After our last service break with three stages to go for the event..........We were transiting and all was well until........"Lee, stop the car." There was not a tulip to describe the Y in the road. We guessed a left. We progressed up that road for 2 km until I said "Lee, turn around" Lee then turned the car around and almost got us stuck in some deep mud in doing so. We back tracked the 2 km and turned back around to face the Y in the road. As we sat there contemplating the situation, Dave Sharp in his RX7 goes flying by~to the left. I felt great comfort in following him as he was co-organizer of the event (he had mid event handed over his duties to be a competitor). I said "Sorry Lee. I feel better being safe than sorry". Then we flew behind Dave because we were now short on time. 9 km later the RX7 stopped and flipped around to tell us that we should have hit pavement by now. I knew that but, did not trust the route book at all by that point. It was our minute to check in and we were lost. They told us to go ahead of them and so we turned around to backtrack the 9 km to take a right onto the Y. 4 km up that road we see a bear. "Bear right! No! Bear left!" That was my clue that this was not the right road either. SO! Back around we go and retrace ourselves to the only place that we were absolutely sure was wrong in the route book. It was a "stay straight" tulip that didn't feel right to me. We turned back around to look at it from the right angle and to admire tire tracks. At that point Dave goes flying in front of us making a left. Our right. We follow him. Again. 3 km down that road a rally steward finds us and tells us that the transit will be waived as the route book was wrong. Six teams had gotten lost. We had turned the transit into 80 km. We were now low on fuel.
Life was not so good at that moment. It was a turn around stage and everyone was at the top waiting for us. The stage was some 18 km long. (I am writing this from memory) At the 12 km mark we blew a flat. It deteriorated within 1 km and we had no choice but to change it. We wasted so much time. The tire change took us over 4 minutes and usually takes around 3 minutes. There was also a packed amount of mud in the back brakes from our transit nightmare. We made it to the top, they wasted no time in getting everyone out again and off we went.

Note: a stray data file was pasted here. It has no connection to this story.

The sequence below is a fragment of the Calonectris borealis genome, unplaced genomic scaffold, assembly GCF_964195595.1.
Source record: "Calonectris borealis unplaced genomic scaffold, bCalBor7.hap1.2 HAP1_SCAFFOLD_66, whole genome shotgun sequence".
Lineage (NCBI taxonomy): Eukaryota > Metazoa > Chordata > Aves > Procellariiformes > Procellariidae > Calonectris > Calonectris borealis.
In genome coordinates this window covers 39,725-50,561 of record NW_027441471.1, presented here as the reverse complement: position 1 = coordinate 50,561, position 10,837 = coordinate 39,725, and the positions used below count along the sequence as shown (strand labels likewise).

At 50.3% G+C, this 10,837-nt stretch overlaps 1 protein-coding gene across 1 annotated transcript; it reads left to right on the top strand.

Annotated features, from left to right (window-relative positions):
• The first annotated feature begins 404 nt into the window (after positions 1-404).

We finished out first Canadian event. There were no awards held that night as so many inquiries were being made. Time addition errors were the main topic and we just laid low as nothing that we could protest would make that much difference for our team anyway. I could have been instrumental in having one team DQ'd for being towed into an MTC but, didn't have the heart nor the drive to do it. Our placing would have then moved up by one. We felt good about just finishing without the efforts of search and rescue.>grin<
Did I say the people were great? The Subaru Sponsorship that they have is extraordinary. Hats, shirts, cars for workers, the works. Subaru rep's galore. It was the best part of the race. Really.
Off to Calgary this next weekend where I think Hairpin Racing Team will be doing much better.